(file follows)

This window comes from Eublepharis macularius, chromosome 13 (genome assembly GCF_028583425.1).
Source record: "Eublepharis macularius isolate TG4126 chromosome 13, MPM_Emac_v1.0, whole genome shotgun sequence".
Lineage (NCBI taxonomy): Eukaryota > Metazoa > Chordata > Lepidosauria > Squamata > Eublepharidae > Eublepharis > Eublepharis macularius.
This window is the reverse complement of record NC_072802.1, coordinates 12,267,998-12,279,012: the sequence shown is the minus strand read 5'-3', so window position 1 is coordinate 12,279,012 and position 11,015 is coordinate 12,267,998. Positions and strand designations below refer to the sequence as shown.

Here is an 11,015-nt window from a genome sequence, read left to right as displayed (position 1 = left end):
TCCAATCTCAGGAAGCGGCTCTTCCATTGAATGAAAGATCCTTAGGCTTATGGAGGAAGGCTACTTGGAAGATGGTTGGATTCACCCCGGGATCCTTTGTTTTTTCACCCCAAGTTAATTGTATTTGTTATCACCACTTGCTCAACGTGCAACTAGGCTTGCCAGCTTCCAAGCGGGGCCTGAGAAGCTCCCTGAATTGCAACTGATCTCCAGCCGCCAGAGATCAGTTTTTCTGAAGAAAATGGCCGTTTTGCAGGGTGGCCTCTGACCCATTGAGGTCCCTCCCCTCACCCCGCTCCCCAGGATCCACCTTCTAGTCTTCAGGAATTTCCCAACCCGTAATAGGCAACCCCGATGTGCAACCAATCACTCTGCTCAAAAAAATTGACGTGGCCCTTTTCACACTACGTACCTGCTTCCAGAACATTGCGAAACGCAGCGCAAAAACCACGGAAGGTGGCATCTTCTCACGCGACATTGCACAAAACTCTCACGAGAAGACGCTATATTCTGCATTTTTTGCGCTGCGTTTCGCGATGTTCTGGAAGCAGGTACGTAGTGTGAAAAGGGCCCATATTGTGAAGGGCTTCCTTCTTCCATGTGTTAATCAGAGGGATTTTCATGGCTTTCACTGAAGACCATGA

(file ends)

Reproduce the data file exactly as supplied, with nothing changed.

This window comes from Eublepharis macularius, chromosome 13 (genome assembly GCF_028583425.1).
Source record: "Eublepharis macularius isolate TG4126 chromosome 13, MPM_Emac_v1.0, whole genome shotgun sequence".
Lineage (NCBI taxonomy): Eukaryota > Metazoa > Chordata > Lepidosauria > Squamata > Eublepharidae > Eublepharis > Eublepharis macularius.
This window is the reverse complement of record NC_072802.1, coordinates 12,267,998-12,279,012: the sequence shown is the minus strand read 5'-3', so window position 1 is coordinate 12,279,012 and position 11,015 is coordinate 12,267,998. Positions and strand designations below refer to the sequence as shown.

Here is an 11,015-nt window from a genome sequence, read left to right as displayed (position 1 = left end):
TCCAATCTCAGGAAGCGGCTCTTCCATTGAATGAAAGATCCTTAGGCTTATGGAGGAAGGCTACTTGGAAGATGGTTGGATTCACCCCGGGATCCTTTGTTTTTTCACCCCAAGTTAATTGTATTTGTTATCACCACTTGCTCAACGTGCAACTAGGCTTGCCAGCTTCCAAGCGGGGCCTGAGAAGCTCCCTGAATTGCAACTGATCTCCAGCCGCCAGAGATCAGTTTTTCTGAAGAAAATGGCCGTTTTGCAGGGTGGCCTCTGACCCATTGAGGTCCCTCCCCTCACCCCGCTCCCCAGGATCCACCTTCTAGTCTTCAGGAATTTCCCAACCCGTAATAGGCAACCCCGATGTGCAACCAATCACTCTGCTCAAAAAAATTGACGTGGCCCTTTTCACACTACGTACCTGCTTCCAGAACATTGCGAAACGCAGCGCAAAAACCACGGAAGGTGGCATCTTCTCACGCGACATTGCACAAAACTCTCACGAGAAGACGCTATATTCTGCATTTTTTGCGCTGCGTTTCGCGATGTTCTGGAAGCAGGTACGTAGTGTGAAAAGGGCCCATATTGTGAAGGGCTTCCTTCTTCCATGTGTTAATCAGAGGGATTTTCATGGCTTTCACTGAAGACCATGA